We all, jaws agape, saw it unfold on live television.
A man tried to make a left-hand turn on a Southern track and blew a tire. A huge chunk of rubber broke free of its casing and sent up caution flags as talking heads on cable offered cost-benefit analysis as a title sponsor ran for cover.
Product safety was called into question and investigations are sure to follow.
“I’ve never seen anything like it,” one one-the-scene observer noted.
Sweat shop workers in Vietnam were told they should expect to “sweat more” as command central put out a press release saying it would (literally) get to the bottom of bottom of this story.
This world-famous company has, for years, slapped its logo on the side of merchandise in the form of advertising.
Last Sunday, car, outdoors, at Daytona?
No, Wednesday night, player, indoors, at Cameron.
North Carolina at Duke, as a news story, lapped everything that happened last weekend on a racetrack.
Duke freshman star Zion Williamson, 36 seconds into the biggest rivalry-game in college basketball, came out of his left shoe near the free-throw line. He was driving a PG (Paul George), Duke blue, 2.5 model.
It wasn’t just any shoe…it was a NIKE.
Williamson clutched his right knee and missed the rest of the game, leaving Duke with only two, top-five future NBA picks in the starting lineup.
No way Coach K’s “kids” could hold up under that kind of uncertainty as they wilted their way to a double-digit loss. It was only the second time in AP history that a No.1 team had suffered two losses on its home court.
The best coach in college basketball, obviously, could not overcome the loss of the best player.
Duke, after Zion went down, played just like his sneaker--it came apart at the seams.
“His shoe broke,” former President Barack Obama could be seen mouthing from his court side seat.
So did social media, which used Zion’s injury as a leftist and alt-right clarion call to arms against the NCAA, one-and-done, socialism, fascism, the NBA, slave labor and shoe companies that pay college coaches and schools huge money but offer players nothing but the honor to wear sneakers that sometimes fall apart.
The big winner was February, for so long the Gary, Indiana, of sporting months. The story of Zion should win multiple ESPYs while his left shoe has already been Emmy-nominated as best actor in a non-supporting sole.
Zion’s equipment failure rescued Sports February from last Saturday’s mechanical breakdown at Stanford, where a broken rim seriously delayed the start of the second half against UCLA.
The issue, we hear, was UCLA arguing to call off, not only the rest of the game, but the rest of the season.
A Go-Fund-Me page was immediately launched to help Stanford raise money to support its flagging athletics department.
The Story of Zion also saved February (and me) from having to invest any more sweat equity into NBA All-Star Weekend, Manny Machado, pitchers and catchers reporting, LeBron James, Kyrie Irving and wondering how many young Lakers are eventually going to be traded for Anthony Davis.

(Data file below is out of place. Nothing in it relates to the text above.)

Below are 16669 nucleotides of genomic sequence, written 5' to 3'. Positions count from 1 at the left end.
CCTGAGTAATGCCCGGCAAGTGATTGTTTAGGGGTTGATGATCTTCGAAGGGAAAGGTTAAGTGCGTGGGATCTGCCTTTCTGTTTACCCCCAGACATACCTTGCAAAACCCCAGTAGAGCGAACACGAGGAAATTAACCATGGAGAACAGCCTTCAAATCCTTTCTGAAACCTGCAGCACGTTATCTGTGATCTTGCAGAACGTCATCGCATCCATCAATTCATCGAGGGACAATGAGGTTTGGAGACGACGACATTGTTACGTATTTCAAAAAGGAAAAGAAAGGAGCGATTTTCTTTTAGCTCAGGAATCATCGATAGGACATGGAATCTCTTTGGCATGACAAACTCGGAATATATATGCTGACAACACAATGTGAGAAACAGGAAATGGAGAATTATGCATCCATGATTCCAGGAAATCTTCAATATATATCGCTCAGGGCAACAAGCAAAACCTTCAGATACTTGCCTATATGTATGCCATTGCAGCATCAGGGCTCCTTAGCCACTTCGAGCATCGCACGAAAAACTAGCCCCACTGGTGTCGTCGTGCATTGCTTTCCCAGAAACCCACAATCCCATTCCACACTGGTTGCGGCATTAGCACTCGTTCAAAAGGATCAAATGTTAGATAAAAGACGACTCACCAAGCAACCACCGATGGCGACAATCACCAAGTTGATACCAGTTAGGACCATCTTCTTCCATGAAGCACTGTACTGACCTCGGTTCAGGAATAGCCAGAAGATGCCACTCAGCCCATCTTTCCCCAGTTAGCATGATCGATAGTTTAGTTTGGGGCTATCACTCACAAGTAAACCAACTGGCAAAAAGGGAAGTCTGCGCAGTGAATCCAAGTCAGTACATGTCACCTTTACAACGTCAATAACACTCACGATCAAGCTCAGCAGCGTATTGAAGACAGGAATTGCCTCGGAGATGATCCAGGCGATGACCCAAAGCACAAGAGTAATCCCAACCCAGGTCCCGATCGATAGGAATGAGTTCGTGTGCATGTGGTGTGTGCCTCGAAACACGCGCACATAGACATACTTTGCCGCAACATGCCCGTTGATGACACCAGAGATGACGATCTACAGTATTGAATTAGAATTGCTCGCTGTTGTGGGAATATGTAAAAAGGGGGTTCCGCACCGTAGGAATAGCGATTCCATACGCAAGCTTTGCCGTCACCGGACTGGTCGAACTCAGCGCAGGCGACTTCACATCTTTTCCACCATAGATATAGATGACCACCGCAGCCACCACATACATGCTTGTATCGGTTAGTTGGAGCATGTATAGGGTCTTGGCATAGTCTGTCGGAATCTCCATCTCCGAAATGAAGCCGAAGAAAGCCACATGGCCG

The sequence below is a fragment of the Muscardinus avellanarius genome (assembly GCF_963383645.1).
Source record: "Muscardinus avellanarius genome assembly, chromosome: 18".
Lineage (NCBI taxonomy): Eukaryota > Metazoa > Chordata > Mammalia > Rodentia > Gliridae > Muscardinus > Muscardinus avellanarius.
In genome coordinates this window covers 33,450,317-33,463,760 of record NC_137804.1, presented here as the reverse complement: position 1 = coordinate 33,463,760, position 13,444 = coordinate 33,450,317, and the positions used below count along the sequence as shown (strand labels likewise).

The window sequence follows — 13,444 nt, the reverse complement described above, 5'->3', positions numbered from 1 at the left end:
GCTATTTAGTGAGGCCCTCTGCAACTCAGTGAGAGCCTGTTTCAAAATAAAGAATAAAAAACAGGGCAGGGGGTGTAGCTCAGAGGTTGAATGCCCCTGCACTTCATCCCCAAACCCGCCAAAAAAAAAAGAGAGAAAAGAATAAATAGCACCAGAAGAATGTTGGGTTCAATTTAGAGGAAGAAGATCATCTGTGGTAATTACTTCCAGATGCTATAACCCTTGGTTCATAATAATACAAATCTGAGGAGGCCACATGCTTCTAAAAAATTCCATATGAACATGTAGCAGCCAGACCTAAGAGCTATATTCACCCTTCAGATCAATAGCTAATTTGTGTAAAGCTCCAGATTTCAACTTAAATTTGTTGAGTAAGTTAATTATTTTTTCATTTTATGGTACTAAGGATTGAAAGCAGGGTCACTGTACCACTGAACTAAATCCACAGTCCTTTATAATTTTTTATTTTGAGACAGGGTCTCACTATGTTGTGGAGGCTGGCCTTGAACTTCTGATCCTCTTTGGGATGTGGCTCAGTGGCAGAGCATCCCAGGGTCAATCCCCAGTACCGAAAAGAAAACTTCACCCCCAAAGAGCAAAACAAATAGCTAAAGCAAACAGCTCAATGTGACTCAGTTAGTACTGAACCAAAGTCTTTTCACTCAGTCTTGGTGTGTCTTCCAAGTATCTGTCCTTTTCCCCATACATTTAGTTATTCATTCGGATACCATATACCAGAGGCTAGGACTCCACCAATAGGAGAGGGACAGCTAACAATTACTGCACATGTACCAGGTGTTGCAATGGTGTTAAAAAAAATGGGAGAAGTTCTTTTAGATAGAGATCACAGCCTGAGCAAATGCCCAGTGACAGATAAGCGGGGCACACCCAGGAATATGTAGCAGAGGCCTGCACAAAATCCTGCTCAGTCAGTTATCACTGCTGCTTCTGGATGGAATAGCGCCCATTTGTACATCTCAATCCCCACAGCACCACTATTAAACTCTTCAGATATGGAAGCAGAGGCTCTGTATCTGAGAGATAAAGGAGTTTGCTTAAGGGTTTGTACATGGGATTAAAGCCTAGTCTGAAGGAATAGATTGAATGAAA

If not for breaking Zion news this column might have delved further into CBS coverage of last week’s weather-beaten Genesis Open at Riviera, where the big story became how early golfers had to get up because of all the rain delays.
Tiger Woods told CBS he would likely set his alarm for 2 a.m. on Sunday to prepare for a long, long day of golf.
Look, golf may be the hardest sport in the world and I have nothing but admiration for the pros but getting up early to play golf in Los Angeles is probably not going to resonate with millions who, 50 weeks a year, clog the 405 Freeway before dawn.
Other big winners in the Zion affair include ESPN and any shoe company not named Nike.
Adidas has already offered its rival, free of charge, a new campaign slogan suggestion.
JUST GLUE IT.
Thank goodness Williamson suffered only a minor knee sprain and is expected to be back in the lineup, playing free for Duke and Nike, in the very near future.
There is nothing wrong with vigorous discussion over players like Zion risking their futures to line the trophy cases of their millionaire head coaches.
Let’s just make sure we get our facts straight. The “one-and-done” rule may be dumb, unfair and unconstitutional and it is reasonable to think players like Zion Williamson should be allowed to jump straight from high school to the pros.
Blame the NCAA for a lot of things--but not for this. No wonder it hired Condi Rice to lead an unnecessary exoneration commission to determine that the “one-and-done” rule needs to be abolished in college.
Of course, Rice and Co. also pontificated what we already knew. It is not up to the NCAA to change this rule. It is up to the NBA and its Players Association, through collective bargaining.
That’s right…good old Woody Guthrie socialism.
NBA players are lock-solid union activists so long as they don’t have to stand in picket lines with teachers or iron workers.
So, anyway, thank you Zion for saving no-news, bad news sports February and especially for not getting injured too seriously.
The world wants you to entertain it through next month’s NCAA Tournament. Just don’t forget to tighten up the laces on your new retreads.
We hope that a positive injury prognosis helped you sleep comfortably into Thursday morning.
We know you slept better than Nike.